On an unrelated note, have you checked out Sweden’s Monolord? Well…don’t. This is for fans of discarded Electric Wizard riffs and those that by into the tedious, unwarranted hubris of Conan. At least that was the case on their first LP, 2014’s ‘Empress Rising’. It’s honestly a highly instructive and revealing manual of all stoner’s doom’s failings as a genre. At least for the vast majority of individuals that have approached the format thus far. The guitar tone is fuzzy as fuck, which of course places intentional limitations on the complexity and speed at which the riffs can unfold. Only the simplest handful of droning chords are required to fill out the sound, and link us from moment to moment. The bass follows suit, displaying fat, distorted tones which, whilst not quite as limiting as the guitar, largely follow their lead by sticking to root notes. That, or unimaginative licks to accent a chord’s apex if proceedings are becoming a tad tiresome. Of course all these things are commonplace for stoner doom. But herein lies the problem. The very calling cards of the genre are used as a cover for lack of ideas. A sticking plaster over the void. This relationship between matter and form is not a necessary one, despite how common it is.

The vocals are clean and distant, with a vocoder effect applied throughout. Drums are a disastrous showcase of the average. When a style of music is defined by tempo – slow or fast – the drums’ role is placed centre stage, and can often make or break the entire piece. Their importance to carrying off good doom metal cannot be overstated. But here, they slog through off-the-shelf patterns and fills, endless ride cymbals, the most basic of rolls. They exist in stasis, applying no pressure or release to the rest of the music, and therefore no tension, and therefore no motivation for us to continue listening. When comparing this drum take to Winter’s ‘Into Darkness’, Yob’s ‘Catharsis’, or even Sleep’s ‘Dopesmoker’, and the sheer laziness and lack of imagination and character on display in this performance becomes apparent.

Of course, the intention is to make everything sluggish, spacey, suffocating. And when carried out by an artist with a modicum of intellect this vibe can work. Many have succeeded with the exact tools Monolord are working with here. But the problem with ‘Empress Rising’ is that each track – all lengthy numbers in themselves – has about one riff to recommend it, which is usually the opening riff. Once the life is squeezed out of that via repetition beyond reason, only the most basic of variants is applied, either a slight shift in pitch or key, in order to justify the next slog of repetition. Of course, Monolord attempt to mix things up as the album progresses, sometimes an instrument will stop playing, the drums will drop out, before crashing back in, or the guitars will offer the music some breathing space, obviously in the hope that their return will be made all the more dramatic and ‘heavy’ as a result. But these tricks are so rudimentary, so unimaginative, and often deployed so late into each piece, that they achieve nothing by way of redeeming this music from utter tedium.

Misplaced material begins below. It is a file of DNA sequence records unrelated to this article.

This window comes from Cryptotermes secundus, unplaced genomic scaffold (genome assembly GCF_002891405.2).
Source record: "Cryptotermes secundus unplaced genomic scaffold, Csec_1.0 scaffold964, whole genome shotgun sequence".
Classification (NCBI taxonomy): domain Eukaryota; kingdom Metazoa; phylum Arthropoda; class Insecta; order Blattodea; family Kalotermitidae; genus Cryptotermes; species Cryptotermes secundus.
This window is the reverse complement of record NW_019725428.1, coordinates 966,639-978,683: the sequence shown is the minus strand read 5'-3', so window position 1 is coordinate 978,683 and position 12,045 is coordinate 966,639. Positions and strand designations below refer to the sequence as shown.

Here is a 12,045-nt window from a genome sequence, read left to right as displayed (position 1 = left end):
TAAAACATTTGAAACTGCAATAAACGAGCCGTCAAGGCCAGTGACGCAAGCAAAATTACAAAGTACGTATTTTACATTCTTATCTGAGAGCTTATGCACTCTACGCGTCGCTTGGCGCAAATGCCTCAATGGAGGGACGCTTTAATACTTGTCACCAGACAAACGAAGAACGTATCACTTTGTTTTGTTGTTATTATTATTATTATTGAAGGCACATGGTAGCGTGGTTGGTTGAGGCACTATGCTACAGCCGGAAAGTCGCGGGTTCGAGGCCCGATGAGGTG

This is a clear example of two diametrically opposed approaches to a genre. And I honestly cannot think of a clearer demonstration of the idea that stoner doom as a style in itself is not at fault when it comes to discussing its limitations or lack of diversity, it is simply that lazy minds started nesting within it, and churned out endlessly average material that many lapped up for some reason. Monolord, although not the worst iteration of this, go a long way to demonstrating these vices. Labouring under the belief that if enough fuzz is applied to the guitars, the groove swinging enough, the vocals spacey enough, the lack of musical life beneath this veneer will go largely unnoticed. This is to misunderstand the philosophy of the ‘heavy’. Stoned Jesus on ‘Seven Thunder Road’ by contrast, strip away all these common genre trappings, and go for a much more down the middle and naked sound palette. But on top of this they apply a creativity, technical skill, humour and degree of storytelling through the medium of sound, that the result transcends the back to basics production values of the album, achieving an epic emotional range without pretension.